7

The physical DPI of my laptop screen is approximately 142 dots per inch as you can calculate from the correct output of xrandr --query:

$ xrandr --query | head
Screen 0: minimum 320 x 200, current 1920 x 1080, maximum 32767 x 32767
eDP1 connected primary 1920x1080+0+0 (normal left inverted right x axis y axis) 344mm x 193mm

However, Ubuntu appearantly forces the X server to use 96 dpi and thus assume a wrong physical size of the display, which you can check with xdpyinfo

$ xdpyinfo | grep -B2 dots
screen #0:
  dimensions:    1920x1080 pixels (508x286 millimeters)
  resolution:    96x96 dots per inch

As a consequence, fonts and other visual elements are smaller as they should be. You can check with any web browser on this website. The square is too small, less than 1 in^2.

This answer lists a number of work-arounds, none of which works for me:

  1. Tell lightdm to start X with the option -dpi 142, which I achieved on Saucy by editing /etc/lightdm/lightdm.conf.d/50-xserver-command.conf. Has no effect.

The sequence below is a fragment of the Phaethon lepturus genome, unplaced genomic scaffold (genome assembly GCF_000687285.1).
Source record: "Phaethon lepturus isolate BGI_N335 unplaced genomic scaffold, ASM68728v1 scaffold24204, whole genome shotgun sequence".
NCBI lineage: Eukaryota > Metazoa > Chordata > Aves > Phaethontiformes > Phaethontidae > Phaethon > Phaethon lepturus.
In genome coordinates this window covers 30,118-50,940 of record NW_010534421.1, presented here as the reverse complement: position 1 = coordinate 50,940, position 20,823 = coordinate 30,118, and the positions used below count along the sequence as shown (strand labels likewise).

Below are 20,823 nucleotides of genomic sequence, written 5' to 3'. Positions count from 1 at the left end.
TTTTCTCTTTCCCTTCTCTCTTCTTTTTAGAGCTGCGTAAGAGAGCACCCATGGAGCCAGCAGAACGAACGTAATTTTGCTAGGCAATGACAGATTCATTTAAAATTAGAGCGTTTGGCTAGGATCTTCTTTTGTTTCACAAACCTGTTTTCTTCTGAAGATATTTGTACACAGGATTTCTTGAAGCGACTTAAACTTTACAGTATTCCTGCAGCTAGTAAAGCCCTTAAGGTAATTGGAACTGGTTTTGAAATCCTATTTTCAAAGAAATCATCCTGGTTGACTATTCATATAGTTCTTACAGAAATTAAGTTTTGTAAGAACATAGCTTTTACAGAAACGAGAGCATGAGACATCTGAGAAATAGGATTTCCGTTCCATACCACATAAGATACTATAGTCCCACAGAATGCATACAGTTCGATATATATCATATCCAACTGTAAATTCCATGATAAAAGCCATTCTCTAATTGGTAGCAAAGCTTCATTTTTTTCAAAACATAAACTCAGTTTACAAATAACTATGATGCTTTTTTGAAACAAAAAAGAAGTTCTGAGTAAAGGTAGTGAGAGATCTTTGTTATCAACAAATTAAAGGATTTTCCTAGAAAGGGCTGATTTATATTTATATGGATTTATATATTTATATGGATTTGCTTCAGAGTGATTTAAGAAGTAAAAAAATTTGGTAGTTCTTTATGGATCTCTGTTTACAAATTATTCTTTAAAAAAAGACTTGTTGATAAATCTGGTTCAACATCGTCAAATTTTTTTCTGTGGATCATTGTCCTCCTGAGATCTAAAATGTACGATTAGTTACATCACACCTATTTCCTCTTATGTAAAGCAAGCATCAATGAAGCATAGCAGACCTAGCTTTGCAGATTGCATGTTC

2. Run xrandr -dpi 142x142, when starting the X session by adding a file to /etc/X11/Xsession.d/. Has no effect

  3. Set the text-scaling-factor, which can be achieved in a number of ways. This only effects fonts rendered by Unity/Gnome/GTK(?), basically the standard Ubuntu GUI, but fails for other apps such as web browsers or PDF viewers. Not what I want.

How do I get Ubuntu to use the correct dpi for my screen?

Update: This appears to be a known bug disguised as a feature. What are your workarounds?

5

To get current DPI resolution use

xdpyinfo | grep -B2 resolution

To update DPI resolution say to 142 dpi use

xrandr --dpi 142
0

I have install packet tracer and the variable QT_DEVICE_PIXEL_RATIO has defined :

# echo $QT_DEVICE_PIXEL_RATIO
auto

i have comment in /etc/profile file :

#QT_DEVICE_PIXEL_RATIO=auto
#export QT_DEVICE_PIXEL_RATIO

it's ok now

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